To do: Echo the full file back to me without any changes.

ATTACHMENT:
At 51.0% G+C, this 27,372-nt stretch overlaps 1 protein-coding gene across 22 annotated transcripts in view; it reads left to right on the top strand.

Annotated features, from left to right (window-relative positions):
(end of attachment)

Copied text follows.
At 51.0% G+C, this 27,372-nt stretch overlaps 1 protein-coding gene across 22 annotated transcripts in view; it reads left to right on the top strand.

Annotated features, from left to right (window-relative positions):